Floods, Damaging Winds Most Destructive Natural Hazards in 2016

January 26, 2017

Last year’s natural hazards were reportedly below average or average with the exception of flood and wind, both of which saw above-average activity, due in large part to Hurricane Matthew, according to CoreLogic’s annual Natural Hazard Risk Summary and Analysis.

The report reviews annual hazard activity in the U.S. including events for flooding, earthquake, wildfire, wind, hail, tornado, hurricanes and winter storms, as well as several international events including Asia typhoon. Highlights from the analysis include:


At $17 billion, total flood loss in 2016 was six times greater than the overall flood damage experienced in 2015.

Five flood-related events in 2016 exceeded $1 billion in losses, including:

  • The Louisiana flood in August with losses estimated at more than $10 billion.
  • Hurricane Matthew in October with losses estimated at $3 billion.
  • As of December 7, the National Flood Insurance Program (NFIP) had received more the 10,000 claims and paid more than $70 million to policyholders and victims in the five-state area.
  • The Sabine River Basin flood in East Texas and Louisiana in March with losses estimated at $1.3 billion.
  • The Houston flood in April with losses estimated at $1.2 billion.
  • West Virginia flash and riverine flooding in June with losses estimated at $1 billion.
Atlantic Hurricane

Hurricane activity in the Atlantic was slightly higher than average in 2016 with 15 named storms, including eight tropical storms and seven hurricanes. Three of these were major hurricanes identified as Category 3 or greater.

Hurricane Matthew caused an estimated $4-6 billion worth of damage in insured losses, $3.5-5 billion caused by wind and $500,000-1 million caused by storm surge.


Due in large part to the strong winds brought by Hurricane Matthew, the land area impacted by severe winds (>80 mph) was three times greater than in 2015.

  • Kennedy Space Center, Fla., recorded the highest wind speed of the year at 101 mph during Hurricane Matthew.

Almost one-third of the the continental U.S. experienced wind events of 60 mph or higher in 2016.

  • Among the nation’s largest cities, Nashville, Tenn., ranks first as the windiest city with 21 wind-related events and a maximum wind speed of 72 mph.

The number of wildfires (62,864) in 2016, as well as the total number of acres burned (5,415,121 acres), was below the annual average.

The four most destructive wildfires of 2016 in terms of homes destroyed include:

  • The Gatlinburg fires in Tennessee which burned an estimated 16,000 acres and numerous homes (final number of homes destroyed has not yet been confirmed).
  • The Clayton Fire in northern California which burned 3,929 acres and 189 homes.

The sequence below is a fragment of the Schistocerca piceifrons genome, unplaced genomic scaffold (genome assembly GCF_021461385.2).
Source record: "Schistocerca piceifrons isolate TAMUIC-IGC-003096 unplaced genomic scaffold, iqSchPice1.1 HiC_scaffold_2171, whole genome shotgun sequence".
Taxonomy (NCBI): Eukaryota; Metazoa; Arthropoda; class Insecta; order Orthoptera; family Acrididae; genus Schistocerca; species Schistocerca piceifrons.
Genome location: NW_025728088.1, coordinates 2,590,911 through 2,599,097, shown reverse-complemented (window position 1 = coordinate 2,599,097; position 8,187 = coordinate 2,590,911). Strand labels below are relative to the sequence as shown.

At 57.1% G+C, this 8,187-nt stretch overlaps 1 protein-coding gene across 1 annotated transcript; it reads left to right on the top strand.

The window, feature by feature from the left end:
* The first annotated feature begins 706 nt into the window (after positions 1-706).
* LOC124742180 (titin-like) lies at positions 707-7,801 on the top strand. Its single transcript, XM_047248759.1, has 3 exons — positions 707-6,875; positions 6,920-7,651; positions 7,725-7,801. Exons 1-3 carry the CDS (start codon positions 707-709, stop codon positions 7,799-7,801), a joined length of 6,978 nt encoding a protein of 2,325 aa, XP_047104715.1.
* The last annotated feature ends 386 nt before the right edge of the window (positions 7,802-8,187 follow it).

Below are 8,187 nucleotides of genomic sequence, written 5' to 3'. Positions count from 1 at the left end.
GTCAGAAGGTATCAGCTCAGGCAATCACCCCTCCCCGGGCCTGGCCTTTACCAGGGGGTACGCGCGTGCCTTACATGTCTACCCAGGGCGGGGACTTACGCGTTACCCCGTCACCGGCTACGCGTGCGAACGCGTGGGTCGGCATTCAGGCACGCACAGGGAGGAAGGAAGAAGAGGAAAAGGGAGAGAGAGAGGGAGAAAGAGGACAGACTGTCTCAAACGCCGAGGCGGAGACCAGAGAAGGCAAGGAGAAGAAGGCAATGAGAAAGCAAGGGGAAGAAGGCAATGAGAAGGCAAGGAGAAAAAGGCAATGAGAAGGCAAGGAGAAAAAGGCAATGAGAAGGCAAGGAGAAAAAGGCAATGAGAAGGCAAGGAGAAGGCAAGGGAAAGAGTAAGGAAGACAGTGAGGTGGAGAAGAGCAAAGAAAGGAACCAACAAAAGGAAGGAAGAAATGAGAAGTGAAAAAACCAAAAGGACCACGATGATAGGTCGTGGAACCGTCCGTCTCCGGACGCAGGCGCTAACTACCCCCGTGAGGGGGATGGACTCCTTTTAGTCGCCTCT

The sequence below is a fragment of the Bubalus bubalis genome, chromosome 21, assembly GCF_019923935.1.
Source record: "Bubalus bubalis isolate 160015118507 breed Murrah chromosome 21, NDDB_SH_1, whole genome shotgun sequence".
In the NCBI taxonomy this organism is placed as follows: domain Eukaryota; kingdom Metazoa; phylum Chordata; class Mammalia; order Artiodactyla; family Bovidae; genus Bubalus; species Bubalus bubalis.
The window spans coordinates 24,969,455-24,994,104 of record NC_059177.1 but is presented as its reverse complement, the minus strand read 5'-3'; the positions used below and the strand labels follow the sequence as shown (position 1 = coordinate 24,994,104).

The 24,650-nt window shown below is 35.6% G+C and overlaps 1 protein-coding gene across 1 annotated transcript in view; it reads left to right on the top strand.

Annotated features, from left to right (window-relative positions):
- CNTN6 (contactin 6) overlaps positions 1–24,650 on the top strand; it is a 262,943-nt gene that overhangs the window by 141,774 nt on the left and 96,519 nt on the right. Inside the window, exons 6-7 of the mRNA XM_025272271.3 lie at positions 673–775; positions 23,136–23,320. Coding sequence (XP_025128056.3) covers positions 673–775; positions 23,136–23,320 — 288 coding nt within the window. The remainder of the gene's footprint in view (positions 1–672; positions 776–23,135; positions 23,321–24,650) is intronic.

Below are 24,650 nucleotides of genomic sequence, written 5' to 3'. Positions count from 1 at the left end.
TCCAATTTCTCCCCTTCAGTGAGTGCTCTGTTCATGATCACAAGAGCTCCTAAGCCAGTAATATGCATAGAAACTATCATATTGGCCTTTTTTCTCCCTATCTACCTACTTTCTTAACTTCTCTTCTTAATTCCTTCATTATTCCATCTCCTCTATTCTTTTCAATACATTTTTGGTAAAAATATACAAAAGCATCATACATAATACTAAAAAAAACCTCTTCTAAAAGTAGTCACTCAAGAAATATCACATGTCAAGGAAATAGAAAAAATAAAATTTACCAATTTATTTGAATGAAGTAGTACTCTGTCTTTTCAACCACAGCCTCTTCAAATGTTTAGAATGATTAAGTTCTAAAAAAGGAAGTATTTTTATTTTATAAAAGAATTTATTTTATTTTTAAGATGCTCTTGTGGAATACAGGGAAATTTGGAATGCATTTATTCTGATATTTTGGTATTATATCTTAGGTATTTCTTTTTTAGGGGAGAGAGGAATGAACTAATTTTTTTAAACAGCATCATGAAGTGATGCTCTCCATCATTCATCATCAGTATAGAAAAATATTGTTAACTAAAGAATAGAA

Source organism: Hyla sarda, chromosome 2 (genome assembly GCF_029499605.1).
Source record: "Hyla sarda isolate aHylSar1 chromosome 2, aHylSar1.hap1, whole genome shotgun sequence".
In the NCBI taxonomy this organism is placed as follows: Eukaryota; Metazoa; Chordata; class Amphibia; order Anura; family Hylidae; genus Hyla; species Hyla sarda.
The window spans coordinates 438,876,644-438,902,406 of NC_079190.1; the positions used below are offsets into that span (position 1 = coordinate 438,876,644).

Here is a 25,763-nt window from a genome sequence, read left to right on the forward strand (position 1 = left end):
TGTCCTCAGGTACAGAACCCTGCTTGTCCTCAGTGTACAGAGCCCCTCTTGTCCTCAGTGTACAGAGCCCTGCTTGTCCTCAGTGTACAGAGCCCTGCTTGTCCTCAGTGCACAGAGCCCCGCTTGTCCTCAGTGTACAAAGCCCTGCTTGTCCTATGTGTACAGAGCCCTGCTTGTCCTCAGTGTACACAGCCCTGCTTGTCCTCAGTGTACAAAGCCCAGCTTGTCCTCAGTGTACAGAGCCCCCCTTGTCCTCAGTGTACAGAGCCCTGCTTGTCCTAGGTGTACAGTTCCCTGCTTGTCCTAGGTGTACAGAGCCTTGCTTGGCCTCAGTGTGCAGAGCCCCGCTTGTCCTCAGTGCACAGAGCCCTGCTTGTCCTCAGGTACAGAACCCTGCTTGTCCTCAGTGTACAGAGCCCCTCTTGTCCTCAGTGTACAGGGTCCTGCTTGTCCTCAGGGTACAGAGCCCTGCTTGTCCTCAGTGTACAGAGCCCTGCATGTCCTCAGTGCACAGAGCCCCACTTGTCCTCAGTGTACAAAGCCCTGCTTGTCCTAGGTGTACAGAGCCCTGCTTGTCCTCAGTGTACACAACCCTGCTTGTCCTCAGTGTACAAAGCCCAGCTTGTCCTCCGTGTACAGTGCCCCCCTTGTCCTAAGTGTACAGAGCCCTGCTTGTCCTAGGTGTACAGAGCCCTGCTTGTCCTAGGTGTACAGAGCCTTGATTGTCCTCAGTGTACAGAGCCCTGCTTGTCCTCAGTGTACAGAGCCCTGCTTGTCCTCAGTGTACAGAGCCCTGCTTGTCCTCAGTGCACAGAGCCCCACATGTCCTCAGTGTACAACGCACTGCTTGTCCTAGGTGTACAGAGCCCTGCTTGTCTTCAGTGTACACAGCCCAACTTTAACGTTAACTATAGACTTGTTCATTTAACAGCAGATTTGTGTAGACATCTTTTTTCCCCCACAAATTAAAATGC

• The Blue Cut Fire in southern California which burned 36,274 acres and 105 homes.
  • The Soberanes Fire along the central coast of California which burned 132,100 acres and 57 homes.

Hail activity for 2016 was near average with 243,647 square miles, or 7.8 percent, of the continental U.S. impacted by severe hail, defined as 1″ or greater.

Texas experienced the worst of this natural hazard, with hail and wind events expected to exceed $5.5 billion in estimated losses once the 2016 figures are tallied, the highest for the state since 2008.


The number of tornadoes in 2016 was near average with 1,059 recorded tornadoes, making it one of the most inactive years since record keeping began in 1954.

With 102 confirmed tornadoes, the month of February experienced the most tornado activity in 2016, the second most-active February in history after 2008 when 146 tornadoes occurred.


As of December 1, there were 943 identified earthquakes of magnitude 3.0 or greater across the country with more than 60 percent occurring in Oklahoma.

Even though California is the first state that comes to mind when one thinks of earthquake activity, there has been a rapid change in the rate of earthquakes in Oklahoma compared with California since 1970.

Winter Storms

Following one of the harshest winters (2014-2015) on record, December 2015 through February 2016 was the warmest winter in 121 years, despite experiencing nine winter storms.

The most significant winter storm of the year, which occurred in January, impacted more than 100 million people from the south through the northeast, prompting many states to declare a state of emergency. Several all-time snow records were broken as well, including a total of 30.5 inches at JFK Airport in New York City, breaking the previous record of 26 inches set during the blizzard of 2003.

Source: CoreLogic

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